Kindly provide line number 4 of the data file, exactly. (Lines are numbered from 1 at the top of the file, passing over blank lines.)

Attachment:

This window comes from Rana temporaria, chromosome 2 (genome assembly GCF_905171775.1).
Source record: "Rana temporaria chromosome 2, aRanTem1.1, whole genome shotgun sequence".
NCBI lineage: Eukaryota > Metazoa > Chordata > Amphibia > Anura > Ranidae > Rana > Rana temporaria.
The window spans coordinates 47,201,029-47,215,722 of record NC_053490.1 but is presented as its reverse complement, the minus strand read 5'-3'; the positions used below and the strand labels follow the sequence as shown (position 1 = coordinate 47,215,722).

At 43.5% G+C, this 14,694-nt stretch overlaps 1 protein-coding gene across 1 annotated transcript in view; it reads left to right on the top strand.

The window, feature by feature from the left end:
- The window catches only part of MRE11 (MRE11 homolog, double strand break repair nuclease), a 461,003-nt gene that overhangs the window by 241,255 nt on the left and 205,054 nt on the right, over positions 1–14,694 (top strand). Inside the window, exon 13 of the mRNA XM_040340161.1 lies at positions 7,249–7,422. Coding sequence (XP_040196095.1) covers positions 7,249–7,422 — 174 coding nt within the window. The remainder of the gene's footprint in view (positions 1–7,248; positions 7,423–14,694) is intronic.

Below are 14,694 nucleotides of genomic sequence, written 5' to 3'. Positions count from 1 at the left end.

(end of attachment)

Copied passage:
The window spans coordinates 47,201,029-47,215,722 of record NC_053490.1 but is presented as its reverse complement, the minus strand read 5'-3'; the positions used below and the strand labels follow the sequence as shown (position 1 = coordinate 47,215,722).